To read the rest of this post, please visit the Economic Times website where it was first published.

Lessons learned from one year of AAP in Delhi

It has been one year since AAP came to power in Delhi. The government has had plenty of successes to speak of but several needless controversies have crept up during the course of the year, driven largely by the limitations posed by the strange administrative structure that Delhi has to live with.  For instance, the government has no control over the police or the anti-corruption bureau and has to have every order it passes blessed by the LG.  Kejriwal has reached out to the PM personally and also via the media, sincerely requesting him to give the AAP government some much-needed space to operate.

Despite these challenges the AAP has made great strides within a year……and yet the sword of Damocles hangs over its head.

To read the rest of this post, please visit the Economic Times website where it was first published.

An Aam Aadmi’s thoughts on improving Indo-Pak Relations

Indian Prime Minister Modi on a recent global jaunt threw caution to the diplomatic winds and made an unplanned stop at Lahore to have direct one-on-one talks with Pakistani PM, Nawaz Sharif. Opposition leader and cricket superstar Imran Khan was quick and right to point out that the meetings between the PMs must be through institutional frameworks with MFA in the loop for sustainability.  If you set aside protocol for the moment, any effort to improve relations between the two countries is more than welcome. From that perspective, if trying something out of the box is what it takes so be it. Our PM cannot be faulted for trying something different.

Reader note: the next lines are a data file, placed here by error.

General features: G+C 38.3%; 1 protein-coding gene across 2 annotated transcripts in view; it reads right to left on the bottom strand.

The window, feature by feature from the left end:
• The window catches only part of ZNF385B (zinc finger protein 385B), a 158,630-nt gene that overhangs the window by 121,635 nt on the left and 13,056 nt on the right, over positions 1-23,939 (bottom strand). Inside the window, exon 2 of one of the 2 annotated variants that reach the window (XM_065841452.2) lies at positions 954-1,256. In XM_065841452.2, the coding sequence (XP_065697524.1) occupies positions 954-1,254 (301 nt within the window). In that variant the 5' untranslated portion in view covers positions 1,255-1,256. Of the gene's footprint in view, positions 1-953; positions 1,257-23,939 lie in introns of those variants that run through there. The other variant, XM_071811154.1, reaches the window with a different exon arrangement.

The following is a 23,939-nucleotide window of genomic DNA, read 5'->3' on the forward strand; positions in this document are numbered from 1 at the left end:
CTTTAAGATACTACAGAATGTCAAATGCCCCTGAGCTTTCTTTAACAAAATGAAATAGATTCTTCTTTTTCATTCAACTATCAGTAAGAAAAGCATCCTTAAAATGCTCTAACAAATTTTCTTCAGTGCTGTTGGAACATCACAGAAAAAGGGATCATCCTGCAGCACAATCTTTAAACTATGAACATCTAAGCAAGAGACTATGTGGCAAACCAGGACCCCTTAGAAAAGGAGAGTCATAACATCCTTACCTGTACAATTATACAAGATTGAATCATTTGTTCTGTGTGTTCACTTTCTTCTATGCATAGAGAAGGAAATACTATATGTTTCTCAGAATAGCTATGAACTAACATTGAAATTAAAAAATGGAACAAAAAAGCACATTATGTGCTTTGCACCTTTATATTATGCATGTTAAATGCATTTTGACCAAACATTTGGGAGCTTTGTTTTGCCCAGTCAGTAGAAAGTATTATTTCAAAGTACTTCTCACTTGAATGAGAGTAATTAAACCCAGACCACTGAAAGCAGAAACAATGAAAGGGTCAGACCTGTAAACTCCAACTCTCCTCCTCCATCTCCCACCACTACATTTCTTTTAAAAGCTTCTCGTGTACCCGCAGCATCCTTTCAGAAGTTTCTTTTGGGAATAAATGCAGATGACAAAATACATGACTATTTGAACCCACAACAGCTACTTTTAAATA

Interestingly, most political parties in Pakistan welcomed the move. Unfortunately for Modi, the visit was followed by the terrorist attack in Pathankot. Not surprisingly, he flagged Mr. Sharif to take swift action. But no matter how peace-loving Nawaz Sharif might be, any attempt by India’s leadership to establish any kind of personal bond with him has its limitations when it comes to contributing towards long-term peace. The reality is that his hands are tied and any attempt by him to extend his authority beyond a certain point is sure to earn the wrath of the Pak army and the ISI. Sharif has already been down that treacherous road in the past when Musharraf booted him out of office.  He runs the same risk every single day of his existence. The militants will continue to thrive as long as the army holds the upper hand.

To read the rest of this post, please visit the Economic Times website where it was first published.

An open letter to Arvind Kejriwal

Dear Kejriwal,

When the AAP was started, Arun Jaitley famously said, “Once the OB vans are gone, this party will be finished.”  Back then, Salman Khurshid referred to you as gutter-snipe for accusing him of corruption. Mani Shankar Iyer said “Kejriwal might win a few votes, but everyone else will lose their deposit. They should consider themselves lucky if they got one or two seats.”

Fast forward 3-4 years, and despite two historic assembly election victories, it is apparent from your actions that you have not learned even the basics of Indian politics. Frankly, for a guy who has cracked the IIT Entrance Exam, the civil services exam, and more than paid his dues as an activist, this is disappointing. Here are a few points for you to bear in mind as you continue to learn and grow in Indian politics.

To read the rest of this post please visit the Economic Times website where it was first published.